Located thousands of meters under water, the factories must operate reliably for several decades. However, there is still no empirical data about the high water pressure's long-term effects on transformers and other network components.
As reported in "Pictures of the Future", Siemens is testing components for deep sea facilities in a special pressure chamber in Trondheim, Norway. Beginning in 2020, the Norwegian energy company Statoil plans to build oil and gas extraction facilities deep under water.
Subsea facilities are currently only set up in relatively shallow waters. In these systems, power cables and pipes connect pumps that are distributed across the seafloor to a floating platform. This technology can be used to extract about 40 percent of a raw material reservoir. However, self-sufficient deep sea factories could increase the rate to 60 percent.
These factories pump oil or gas directly out of the wells and compress the gas before transporting it to the surface. The facilities' power supply units (transformers, frequency converters, and switchgear) are also under water, where they provide the correct voltage. As a result, they can supply power to more pumps than surface systems. The only connections between the deep sea and the surface are a pipeline and an electricity and data cable.
The Siemens research center near Trondheim is ensuring the reliability of the deep sea power network by putting the components into a pressure chamber, where they have to withstand up to 460 bars for several months. This pressure is equivalent to the pressure found 4,600 meters under water. The researchers put the individual components into oil-filled pipes that are then placed inside the pressure chamber. The completed facilities will also be filled with oil instead of being installed into conventional air-filled housings.
The oil offsets the high pressure and has better cooling and electrical insulation properties than air, allowing the deep sea facilities to be more compact than would otherwise be the case. Special aging tests ensure that the parts will last for at least 20 years. Only components that pass all of the tests and the subsequent inspection are installed into the electricity network components.
Siemens has already assembled the first deep sea transformer in Trondheim. A switchgear system will be completed by the end of the year, and a frequency converter is scheduled to be finished by the end of 2014.
Dr. Norbert Aschenbrenner | Siemens InnovationNews
'Super yeast' has the power to improve economics of biofuels
18.10.2016 | University of Wisconsin-Madison
Engineers reveal fabrication process for revolutionary transparent sensors
14.10.2016 | University of Wisconsin-Madison
Researchers from the Institute for Quantum Computing (IQC) at the University of Waterloo led the development of a new extensible wiring technique capable of controlling superconducting quantum bits, representing a significant step towards to the realization of a scalable quantum computer.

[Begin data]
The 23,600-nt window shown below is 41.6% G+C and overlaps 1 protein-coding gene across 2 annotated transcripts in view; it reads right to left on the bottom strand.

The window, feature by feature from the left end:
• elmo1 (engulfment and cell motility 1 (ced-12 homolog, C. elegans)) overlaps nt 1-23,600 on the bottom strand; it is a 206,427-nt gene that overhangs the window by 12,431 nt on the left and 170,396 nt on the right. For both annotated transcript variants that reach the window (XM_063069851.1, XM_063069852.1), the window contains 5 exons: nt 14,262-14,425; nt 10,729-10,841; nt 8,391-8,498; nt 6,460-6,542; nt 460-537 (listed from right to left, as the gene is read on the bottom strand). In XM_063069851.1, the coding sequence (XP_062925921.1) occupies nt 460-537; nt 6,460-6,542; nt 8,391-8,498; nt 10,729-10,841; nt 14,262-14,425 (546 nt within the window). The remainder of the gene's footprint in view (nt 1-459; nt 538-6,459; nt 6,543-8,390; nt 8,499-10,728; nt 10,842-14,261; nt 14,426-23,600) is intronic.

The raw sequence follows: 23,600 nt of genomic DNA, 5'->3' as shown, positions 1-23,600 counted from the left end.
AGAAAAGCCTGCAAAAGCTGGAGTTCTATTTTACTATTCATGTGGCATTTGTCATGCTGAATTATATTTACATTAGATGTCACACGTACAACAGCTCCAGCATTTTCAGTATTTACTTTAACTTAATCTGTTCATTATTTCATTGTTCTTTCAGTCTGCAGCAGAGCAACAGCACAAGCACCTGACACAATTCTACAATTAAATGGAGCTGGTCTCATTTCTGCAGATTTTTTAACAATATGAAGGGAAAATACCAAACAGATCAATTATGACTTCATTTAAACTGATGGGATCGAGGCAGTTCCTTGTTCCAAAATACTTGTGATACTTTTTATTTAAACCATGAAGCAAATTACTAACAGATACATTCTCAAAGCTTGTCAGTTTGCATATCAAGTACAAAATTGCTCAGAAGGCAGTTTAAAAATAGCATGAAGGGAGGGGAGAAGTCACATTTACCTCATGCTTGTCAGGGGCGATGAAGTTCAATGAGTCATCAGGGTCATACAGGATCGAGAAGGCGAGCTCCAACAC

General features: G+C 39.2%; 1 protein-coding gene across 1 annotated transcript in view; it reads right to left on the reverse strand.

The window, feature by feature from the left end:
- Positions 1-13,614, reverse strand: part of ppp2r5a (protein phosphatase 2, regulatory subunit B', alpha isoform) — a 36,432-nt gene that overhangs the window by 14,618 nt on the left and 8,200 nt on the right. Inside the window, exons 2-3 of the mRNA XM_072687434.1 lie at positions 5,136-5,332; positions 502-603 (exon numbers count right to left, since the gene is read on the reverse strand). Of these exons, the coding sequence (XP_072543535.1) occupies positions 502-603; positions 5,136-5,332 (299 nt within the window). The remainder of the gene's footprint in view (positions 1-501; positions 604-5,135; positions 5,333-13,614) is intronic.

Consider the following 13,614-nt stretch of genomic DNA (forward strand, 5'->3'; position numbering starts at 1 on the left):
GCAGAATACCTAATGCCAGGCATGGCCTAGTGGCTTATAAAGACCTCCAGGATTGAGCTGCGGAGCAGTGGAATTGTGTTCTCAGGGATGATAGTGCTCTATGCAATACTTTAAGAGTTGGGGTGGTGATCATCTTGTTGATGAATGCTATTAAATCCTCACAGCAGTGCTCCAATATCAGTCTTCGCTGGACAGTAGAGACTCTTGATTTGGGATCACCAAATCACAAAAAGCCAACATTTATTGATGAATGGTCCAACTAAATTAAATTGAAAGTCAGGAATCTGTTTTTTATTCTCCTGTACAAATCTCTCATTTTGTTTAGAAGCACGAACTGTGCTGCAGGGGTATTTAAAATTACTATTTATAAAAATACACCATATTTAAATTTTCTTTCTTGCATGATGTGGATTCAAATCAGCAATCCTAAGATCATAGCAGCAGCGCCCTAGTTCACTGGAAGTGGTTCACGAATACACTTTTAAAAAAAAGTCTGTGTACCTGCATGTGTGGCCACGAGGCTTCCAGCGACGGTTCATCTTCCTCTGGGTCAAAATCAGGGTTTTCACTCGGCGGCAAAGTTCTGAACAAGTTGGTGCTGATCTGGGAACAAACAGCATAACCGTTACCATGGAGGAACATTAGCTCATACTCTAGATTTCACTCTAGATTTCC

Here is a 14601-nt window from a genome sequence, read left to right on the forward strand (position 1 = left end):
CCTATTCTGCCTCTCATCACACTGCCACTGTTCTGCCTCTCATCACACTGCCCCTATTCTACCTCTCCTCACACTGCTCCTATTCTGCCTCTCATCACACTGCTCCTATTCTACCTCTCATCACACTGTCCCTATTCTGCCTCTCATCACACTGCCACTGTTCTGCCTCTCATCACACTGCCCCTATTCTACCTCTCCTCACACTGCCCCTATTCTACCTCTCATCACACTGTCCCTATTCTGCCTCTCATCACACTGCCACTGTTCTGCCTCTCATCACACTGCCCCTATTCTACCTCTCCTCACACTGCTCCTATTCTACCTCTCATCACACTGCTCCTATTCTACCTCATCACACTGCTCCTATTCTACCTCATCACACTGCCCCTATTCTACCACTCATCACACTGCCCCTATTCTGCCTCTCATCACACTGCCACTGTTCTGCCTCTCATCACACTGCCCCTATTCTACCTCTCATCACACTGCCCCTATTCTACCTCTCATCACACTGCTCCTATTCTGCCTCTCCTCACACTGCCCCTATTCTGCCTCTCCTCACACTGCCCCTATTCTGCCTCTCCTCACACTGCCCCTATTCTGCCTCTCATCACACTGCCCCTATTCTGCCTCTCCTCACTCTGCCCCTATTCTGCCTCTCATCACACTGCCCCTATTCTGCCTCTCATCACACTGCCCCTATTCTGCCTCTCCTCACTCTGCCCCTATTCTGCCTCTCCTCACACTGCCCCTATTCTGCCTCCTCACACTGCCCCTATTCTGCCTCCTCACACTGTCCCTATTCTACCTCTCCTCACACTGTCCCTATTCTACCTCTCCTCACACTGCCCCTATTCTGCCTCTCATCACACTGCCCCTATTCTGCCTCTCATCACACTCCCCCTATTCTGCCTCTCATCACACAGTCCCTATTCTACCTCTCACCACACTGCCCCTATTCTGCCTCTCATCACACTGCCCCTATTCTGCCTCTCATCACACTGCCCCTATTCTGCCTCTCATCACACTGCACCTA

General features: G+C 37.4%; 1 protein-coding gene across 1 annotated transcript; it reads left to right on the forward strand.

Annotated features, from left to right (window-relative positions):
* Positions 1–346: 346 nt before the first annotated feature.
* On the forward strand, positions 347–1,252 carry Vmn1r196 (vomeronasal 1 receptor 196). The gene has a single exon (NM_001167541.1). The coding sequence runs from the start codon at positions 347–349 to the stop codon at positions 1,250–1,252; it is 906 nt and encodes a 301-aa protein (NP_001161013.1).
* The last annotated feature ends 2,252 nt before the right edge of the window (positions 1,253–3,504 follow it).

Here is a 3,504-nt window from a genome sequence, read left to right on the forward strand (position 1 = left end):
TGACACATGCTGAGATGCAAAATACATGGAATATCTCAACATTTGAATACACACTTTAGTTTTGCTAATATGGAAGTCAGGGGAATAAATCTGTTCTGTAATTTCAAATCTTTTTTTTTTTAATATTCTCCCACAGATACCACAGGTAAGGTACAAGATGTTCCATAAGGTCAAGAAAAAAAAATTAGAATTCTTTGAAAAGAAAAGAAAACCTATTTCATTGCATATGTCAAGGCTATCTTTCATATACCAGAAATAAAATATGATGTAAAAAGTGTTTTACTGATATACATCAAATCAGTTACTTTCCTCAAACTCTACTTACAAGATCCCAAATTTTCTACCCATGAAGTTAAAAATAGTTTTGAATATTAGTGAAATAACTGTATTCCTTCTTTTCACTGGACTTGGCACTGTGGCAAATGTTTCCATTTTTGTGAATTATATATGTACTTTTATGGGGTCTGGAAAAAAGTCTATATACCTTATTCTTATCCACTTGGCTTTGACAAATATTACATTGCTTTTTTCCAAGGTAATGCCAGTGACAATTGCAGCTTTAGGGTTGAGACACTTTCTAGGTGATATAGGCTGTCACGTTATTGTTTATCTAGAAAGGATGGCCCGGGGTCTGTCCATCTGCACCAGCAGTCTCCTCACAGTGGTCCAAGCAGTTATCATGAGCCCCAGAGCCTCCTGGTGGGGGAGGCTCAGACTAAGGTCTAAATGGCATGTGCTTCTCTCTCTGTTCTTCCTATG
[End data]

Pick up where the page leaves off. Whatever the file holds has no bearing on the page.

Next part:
"The quantum socket is a wiring method that uses three-dimensional wires based on spring-loaded pins to address individual qubits," said Jeremy Béjanin, a PhD...
In a paper in Scientific Reports, a research team at Worcester Polytechnic Institute describes a novel light-activated phenomenon that could become the basis for applications as diverse as microscopic robotic grippers and more efficient solar cells.
A research team at Worcester Polytechnic Institute (WPI) has developed a revolutionary, light-activated semiconductor nanocomposite material that can be used...
By forcefully embedding two silicon atoms in a diamond matrix, Sandia researchers have demonstrated for the first time on a single chip all the components needed to create a quantum bridge to link quantum computers together.
"People have already built small quantum computers," says Sandia researcher Ryan Camacho. "Maybe the first useful one won't be a single giant quantum computer...
COMPAMED has become the leading international marketplace for suppliers of medical manufacturing. The trade fair, which takes place every November and is co-located to MEDICA in Dusseldorf, has been steadily growing over the past years and shows that medical technology remains a rapidly growing market.
In 2016, the joint pavilion by the IVAM Microtechnology Network, the Product Market “High-tech for Medical Devices”, will be located in Hall 8a again and will...
'Ferroelectric' materials can switch between different states of electrical polarization in response to an external electric field. This flexibility means they show promise for many applications, for example in electronic devices and computer memory. Current ferroelectric materials are highly valued for their thermal and chemical stability and rapid electro-mechanical responses, but creating a material that is scalable down to the tiny sizes needed for technologies like silicon-based semiconductors (Si-based CMOS) has proven challenging.
Now, Hiroshi Funakubo and co-workers at the Tokyo Institute of Technology, in collaboration with researchers across Japan, have conducted experiments to...
14.10.2016 | Event News
14.10.2016 | Event News
12.10.2016 | Event News
21.10.2016 | Health and Medicine
21.10.2016 | Information Technology
21.10.2016 | Materials Sciences